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News & Updates

4 Signs Your Church Needs a Brand Architecture Overhaul

How well is your church managing its brand? “Brand Architecture” isn’t a term you hear often in the church world, but it’s a concept you experience every day–everywhere you go.


A great working definition of brand architecture is “the way in which a company or nonprofit organizes, names, and designs its products, services or activities to show consumers the differences and similarities between them.”

For example, Apple’s naming convention for its products is the lowercase i: iPhone, iPad, iTunes. We all know they’re Apple products, but no one has to say Apple for us to understand the association. Another great example is the branded house (master brand) structure of USA Today; each section is named and color-coded for easy navigation.

So how might an intentional brand architecture benefit your church?

  • Clarity: your community will associate your church with its branded ministries and remember the connection
  • Simplicity: overhauling your brand architecture will make brand management easier for your church, including ministry branding, church planting, and campus naming
  • Recognizability: intentional brand architecture helps keep your brand from drowning in a sea of sub-brands
  • Reduced Competition: it keeps your main brand from competing with its own sub-brands
  • Cost: a brand architecture overhaul will save your church money because you won’t be paying to distinctly brand multiple ministries

Signs your church needs to overhaul its brand architecture:

  1. Ministries, classes, and outreach programs all have their own brands

We humans love to name and create things; it’s a God-given gift. But when it comes to brand management, all those clever ministry names can become a huge challenge.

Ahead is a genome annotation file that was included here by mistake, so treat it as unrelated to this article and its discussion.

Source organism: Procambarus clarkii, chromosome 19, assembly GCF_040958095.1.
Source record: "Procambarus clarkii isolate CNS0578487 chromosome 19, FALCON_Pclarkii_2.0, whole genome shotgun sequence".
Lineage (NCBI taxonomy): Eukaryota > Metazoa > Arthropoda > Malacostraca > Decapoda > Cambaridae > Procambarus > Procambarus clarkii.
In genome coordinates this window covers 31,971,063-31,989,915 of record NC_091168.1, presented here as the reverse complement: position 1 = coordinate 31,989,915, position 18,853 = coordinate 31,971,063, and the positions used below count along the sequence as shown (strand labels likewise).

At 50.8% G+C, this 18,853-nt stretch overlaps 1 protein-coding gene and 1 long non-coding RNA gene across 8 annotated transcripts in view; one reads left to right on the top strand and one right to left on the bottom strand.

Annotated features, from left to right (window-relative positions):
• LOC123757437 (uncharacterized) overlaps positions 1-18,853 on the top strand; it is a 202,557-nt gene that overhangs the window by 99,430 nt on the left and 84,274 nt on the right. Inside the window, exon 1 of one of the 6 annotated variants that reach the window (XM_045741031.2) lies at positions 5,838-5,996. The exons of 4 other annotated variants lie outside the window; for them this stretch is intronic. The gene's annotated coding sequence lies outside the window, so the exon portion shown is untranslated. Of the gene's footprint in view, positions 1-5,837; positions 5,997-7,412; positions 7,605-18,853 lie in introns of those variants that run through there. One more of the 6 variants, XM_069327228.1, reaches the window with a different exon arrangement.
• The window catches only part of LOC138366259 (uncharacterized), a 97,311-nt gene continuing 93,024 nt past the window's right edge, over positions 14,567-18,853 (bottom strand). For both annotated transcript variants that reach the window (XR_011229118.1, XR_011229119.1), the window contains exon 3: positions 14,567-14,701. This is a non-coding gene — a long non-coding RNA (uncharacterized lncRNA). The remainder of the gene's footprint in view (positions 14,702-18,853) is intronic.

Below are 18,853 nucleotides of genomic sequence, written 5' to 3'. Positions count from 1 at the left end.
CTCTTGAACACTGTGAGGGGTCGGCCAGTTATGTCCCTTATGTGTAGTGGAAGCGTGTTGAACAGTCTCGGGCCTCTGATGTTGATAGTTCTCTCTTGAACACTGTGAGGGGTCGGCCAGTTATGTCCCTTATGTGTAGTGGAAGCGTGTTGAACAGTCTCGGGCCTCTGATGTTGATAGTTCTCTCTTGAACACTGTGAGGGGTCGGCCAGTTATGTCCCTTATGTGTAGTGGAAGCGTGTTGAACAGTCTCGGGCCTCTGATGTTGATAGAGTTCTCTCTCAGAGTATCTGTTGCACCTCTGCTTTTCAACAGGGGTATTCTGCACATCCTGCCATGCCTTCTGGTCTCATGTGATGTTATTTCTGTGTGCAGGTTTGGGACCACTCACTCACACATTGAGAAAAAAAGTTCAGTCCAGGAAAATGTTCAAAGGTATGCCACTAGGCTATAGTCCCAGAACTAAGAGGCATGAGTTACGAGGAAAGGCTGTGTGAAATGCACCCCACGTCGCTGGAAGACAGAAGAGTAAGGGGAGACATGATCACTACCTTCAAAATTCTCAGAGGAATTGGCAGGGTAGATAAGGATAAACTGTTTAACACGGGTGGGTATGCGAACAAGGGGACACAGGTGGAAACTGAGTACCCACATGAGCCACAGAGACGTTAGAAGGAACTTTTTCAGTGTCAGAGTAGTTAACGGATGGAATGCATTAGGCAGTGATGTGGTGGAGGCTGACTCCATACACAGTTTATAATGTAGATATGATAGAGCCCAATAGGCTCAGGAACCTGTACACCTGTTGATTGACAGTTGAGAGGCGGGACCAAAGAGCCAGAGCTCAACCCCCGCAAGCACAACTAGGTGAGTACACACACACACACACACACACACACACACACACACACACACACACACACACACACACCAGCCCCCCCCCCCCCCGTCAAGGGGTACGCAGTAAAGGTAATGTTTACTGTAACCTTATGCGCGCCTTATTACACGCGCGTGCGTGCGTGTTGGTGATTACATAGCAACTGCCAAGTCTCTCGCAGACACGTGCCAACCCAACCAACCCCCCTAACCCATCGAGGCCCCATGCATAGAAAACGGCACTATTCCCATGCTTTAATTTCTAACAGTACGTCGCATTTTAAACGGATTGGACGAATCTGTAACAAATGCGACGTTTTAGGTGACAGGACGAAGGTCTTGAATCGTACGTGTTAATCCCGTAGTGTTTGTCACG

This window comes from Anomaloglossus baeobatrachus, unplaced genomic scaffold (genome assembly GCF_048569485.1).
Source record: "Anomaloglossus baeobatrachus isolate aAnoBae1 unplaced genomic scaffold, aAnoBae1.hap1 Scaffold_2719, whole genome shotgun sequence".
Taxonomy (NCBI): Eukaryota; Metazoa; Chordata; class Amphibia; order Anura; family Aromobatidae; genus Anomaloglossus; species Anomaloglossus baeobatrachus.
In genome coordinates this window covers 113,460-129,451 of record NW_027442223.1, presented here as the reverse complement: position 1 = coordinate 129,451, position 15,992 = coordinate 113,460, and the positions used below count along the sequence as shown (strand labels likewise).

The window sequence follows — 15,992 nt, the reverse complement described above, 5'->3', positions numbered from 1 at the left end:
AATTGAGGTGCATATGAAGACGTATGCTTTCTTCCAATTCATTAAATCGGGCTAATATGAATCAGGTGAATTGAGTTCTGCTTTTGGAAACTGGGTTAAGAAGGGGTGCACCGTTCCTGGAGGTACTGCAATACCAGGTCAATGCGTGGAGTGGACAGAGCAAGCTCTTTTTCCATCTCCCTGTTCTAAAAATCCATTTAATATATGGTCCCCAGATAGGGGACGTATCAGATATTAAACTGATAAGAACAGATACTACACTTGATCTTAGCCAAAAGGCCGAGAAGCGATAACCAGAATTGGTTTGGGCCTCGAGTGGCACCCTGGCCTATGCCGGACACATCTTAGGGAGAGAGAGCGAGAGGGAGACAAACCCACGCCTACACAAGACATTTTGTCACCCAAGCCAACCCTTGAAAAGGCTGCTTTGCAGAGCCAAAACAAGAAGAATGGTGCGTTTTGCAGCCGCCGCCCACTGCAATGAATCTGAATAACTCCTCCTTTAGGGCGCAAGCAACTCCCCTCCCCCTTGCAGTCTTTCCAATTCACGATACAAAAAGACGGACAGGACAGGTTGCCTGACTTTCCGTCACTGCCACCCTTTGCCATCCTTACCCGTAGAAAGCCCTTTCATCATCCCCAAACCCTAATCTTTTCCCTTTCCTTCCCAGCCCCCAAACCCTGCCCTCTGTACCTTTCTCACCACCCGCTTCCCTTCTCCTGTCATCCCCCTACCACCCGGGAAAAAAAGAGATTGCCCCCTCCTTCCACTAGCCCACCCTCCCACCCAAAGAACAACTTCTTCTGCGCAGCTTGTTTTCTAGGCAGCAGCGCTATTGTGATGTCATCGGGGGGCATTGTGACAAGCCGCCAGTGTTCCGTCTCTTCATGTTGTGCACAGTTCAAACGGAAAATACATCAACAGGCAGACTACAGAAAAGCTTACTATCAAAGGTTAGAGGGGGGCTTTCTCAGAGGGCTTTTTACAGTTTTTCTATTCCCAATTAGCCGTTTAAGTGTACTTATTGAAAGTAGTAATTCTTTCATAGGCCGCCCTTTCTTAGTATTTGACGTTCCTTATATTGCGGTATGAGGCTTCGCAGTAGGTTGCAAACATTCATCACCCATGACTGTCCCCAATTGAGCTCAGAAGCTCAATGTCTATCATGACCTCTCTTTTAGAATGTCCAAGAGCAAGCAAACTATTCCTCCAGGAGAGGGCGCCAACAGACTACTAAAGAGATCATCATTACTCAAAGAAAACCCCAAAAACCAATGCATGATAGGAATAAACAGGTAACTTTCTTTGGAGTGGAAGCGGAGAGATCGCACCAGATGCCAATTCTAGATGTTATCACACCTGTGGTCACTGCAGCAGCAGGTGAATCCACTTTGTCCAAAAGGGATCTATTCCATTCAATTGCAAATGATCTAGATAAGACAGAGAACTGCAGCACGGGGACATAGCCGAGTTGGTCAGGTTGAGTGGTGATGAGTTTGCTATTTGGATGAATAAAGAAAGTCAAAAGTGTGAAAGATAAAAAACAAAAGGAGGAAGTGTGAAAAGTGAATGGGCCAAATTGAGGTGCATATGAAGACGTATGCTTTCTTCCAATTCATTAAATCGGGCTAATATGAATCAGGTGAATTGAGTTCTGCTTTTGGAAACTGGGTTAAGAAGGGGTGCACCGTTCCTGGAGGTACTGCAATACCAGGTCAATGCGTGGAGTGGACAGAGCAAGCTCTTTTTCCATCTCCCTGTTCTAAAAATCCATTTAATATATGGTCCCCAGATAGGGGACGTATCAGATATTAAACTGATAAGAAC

When we start new Bible studies or youth ministry programs in our churches, we get excited. Our immediate instinct is to say, “Let’s name this ministry and create a logo”…without formulating a reason why we should brand it separately. As a result, your church’s primary brand gets lost in the noise of all the sub-brands.

Before you brand a new ministry separately from your primary brand, your leadership team should be asking:

  • Why should it have a brand identity of its own?
  • Are we targeting a specific demographic?
  • Does it need to integrate seamlessly with a secular community outreach?

Having too many brands floating around pulls attention away from the brand that matters most: your church. At the end of the day, your church’s name and brand identity should be what people remember.

  1. Your church is bleeding money to maintain all its brands

It can be expensive to maintain one primary brand, not to mention multiple brands under one roof. Pouring money into the design and marketing of multiple brands stretches your budget thin and takes away from your primary church brand.